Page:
Author Archives: jeffersonbourguignoncoutinho

Singleton/Factory

Last week reading took us through one design pattern the singleton pattern and a quasi-design pattern the simple factory technique. I was very impressed by both and took some time to analyze their delivery method –how they presented their arguments. On singleton the author presented the design as a conversation in an almost Zen tone. I was attracted to his way of explaining because I believe that a lot of times when studying we let the stress get the better of us and miss many important points. The step by step really show not just how but why. A lot of times we write a lot of code because we know how but not always know why we write it a certain way, which I believe makes the knowledge untransferable –although why is not always important.

The relaxed Zen mode of explaining is also something I appreciate because I am a strong believer that sometimes, some things should be explained like you would explain a 5-year-old, and I have no shame in listening like a 5-year-old. It is easy to have many years of experience on something and forget some of the things taken for granted are very important to the beginner(me). The Zen approach also reminds me of Buddhist monks drawing complex sand diagrams only to erased them and start over again. It is hard to erase bad habits and acquiring good ones, but by creating the habit of erasing habits the learning cycle can be increased considerably. That’s all I must really say on how the authors carried their message, but the interesting thing was the message itself.

The singleton pattern at first was not impressive if anything I always had a bad view of private or protected variables or methods. I never really understood the need to hide things in code maybe because I never really had to write code of considerable size. Once I started working with the pattern it was like a little light bulb flickered on top of my head and I suddenly started seeing the coolness of obfuscation in this case just preventing object overcrowding. I really thought it was pretty cool and I think that in the way the idea was explained the structure will be in my head for quite some time, and I am a very forgetful person.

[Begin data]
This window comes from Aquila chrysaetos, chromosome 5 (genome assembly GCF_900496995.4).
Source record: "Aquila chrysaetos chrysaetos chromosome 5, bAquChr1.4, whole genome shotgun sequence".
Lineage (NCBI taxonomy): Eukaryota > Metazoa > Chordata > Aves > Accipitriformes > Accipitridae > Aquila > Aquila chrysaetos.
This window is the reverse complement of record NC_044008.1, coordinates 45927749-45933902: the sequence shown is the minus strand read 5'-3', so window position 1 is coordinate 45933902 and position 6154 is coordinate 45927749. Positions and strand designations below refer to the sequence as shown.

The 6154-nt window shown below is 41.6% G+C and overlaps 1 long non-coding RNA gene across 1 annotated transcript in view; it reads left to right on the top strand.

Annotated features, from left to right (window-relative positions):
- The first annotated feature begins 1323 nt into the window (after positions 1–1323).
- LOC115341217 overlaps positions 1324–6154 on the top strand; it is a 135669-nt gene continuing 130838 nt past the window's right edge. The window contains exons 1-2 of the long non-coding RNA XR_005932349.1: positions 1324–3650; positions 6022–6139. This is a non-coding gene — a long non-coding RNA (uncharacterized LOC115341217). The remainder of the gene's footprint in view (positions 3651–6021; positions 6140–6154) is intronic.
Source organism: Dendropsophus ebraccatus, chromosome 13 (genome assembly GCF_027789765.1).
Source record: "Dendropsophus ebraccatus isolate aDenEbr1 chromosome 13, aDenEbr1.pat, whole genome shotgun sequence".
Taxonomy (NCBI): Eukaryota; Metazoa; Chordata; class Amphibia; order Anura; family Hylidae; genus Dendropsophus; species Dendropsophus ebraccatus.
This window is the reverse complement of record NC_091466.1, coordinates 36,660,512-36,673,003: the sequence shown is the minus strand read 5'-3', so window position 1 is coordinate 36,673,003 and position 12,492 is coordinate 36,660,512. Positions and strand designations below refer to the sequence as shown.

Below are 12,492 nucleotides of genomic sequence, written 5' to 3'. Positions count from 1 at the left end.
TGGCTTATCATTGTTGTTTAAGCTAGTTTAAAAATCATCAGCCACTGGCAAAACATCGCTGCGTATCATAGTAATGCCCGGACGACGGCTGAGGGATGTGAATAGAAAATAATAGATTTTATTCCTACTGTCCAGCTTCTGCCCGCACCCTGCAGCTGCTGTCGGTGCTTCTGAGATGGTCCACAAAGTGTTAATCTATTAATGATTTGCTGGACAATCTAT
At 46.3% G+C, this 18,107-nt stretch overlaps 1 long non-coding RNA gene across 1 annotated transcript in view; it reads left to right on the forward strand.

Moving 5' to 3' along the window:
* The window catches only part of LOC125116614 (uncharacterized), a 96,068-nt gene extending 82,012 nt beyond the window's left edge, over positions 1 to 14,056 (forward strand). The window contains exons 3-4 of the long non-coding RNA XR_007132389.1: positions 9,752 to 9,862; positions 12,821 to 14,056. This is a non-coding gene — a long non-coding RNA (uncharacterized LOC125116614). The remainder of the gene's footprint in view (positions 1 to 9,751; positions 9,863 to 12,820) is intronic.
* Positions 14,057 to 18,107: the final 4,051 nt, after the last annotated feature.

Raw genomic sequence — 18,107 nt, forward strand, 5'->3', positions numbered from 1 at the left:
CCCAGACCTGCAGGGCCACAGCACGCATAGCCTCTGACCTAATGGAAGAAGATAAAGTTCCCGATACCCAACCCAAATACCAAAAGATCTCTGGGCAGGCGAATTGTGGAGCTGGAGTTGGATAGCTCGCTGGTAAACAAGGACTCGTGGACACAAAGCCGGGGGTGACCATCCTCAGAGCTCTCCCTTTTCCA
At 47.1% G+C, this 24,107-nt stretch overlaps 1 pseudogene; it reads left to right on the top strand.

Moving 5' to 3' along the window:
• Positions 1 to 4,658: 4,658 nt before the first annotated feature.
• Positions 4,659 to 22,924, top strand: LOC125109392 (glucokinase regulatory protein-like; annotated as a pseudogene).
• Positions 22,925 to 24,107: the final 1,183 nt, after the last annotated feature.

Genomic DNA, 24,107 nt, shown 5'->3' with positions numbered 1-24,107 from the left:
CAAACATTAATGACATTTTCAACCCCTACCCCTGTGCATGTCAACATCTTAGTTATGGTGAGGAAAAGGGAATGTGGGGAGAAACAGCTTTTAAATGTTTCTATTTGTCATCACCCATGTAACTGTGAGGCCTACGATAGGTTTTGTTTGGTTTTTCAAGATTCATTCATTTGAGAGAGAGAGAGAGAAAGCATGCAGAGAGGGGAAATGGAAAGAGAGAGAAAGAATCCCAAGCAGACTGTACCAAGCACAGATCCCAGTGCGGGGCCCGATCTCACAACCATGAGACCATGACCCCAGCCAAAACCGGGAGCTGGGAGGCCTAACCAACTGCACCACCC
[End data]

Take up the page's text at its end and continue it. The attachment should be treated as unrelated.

The simple factory technique was also well explained in just the right number of words. It was very clear that by consolidating actions or delegating the creation of objects helped to minimize how much one class was doing. Uncle bob always say doing too many things is bad, so I think this applies in this case. I was afraid at first that to implement this was to substitute the singleton pattern that I’ve gotten so fond of, but that was not the case. After implementing it I saw that there were other areas that could be greatly improved by consolidating further. My only fear is to know when to stop –how much is too much consolidation.

From the blog CS@Worcester – technology blog by jeffersonbourguignoncoutinho and used with permission of the author. All other rights reserved by the author.

UML Diagrams

Diagrams are usually a good way to convey an idea. There is an intrinsic human ability to understand abstract instructions in this form. It is not surprising that in designing software we would look for a way to express it as such. UML diagrams are not only helpful as a [mockup]blue_print in designing but also as format to present the main idea in a more straight-forward way to non-tech assets.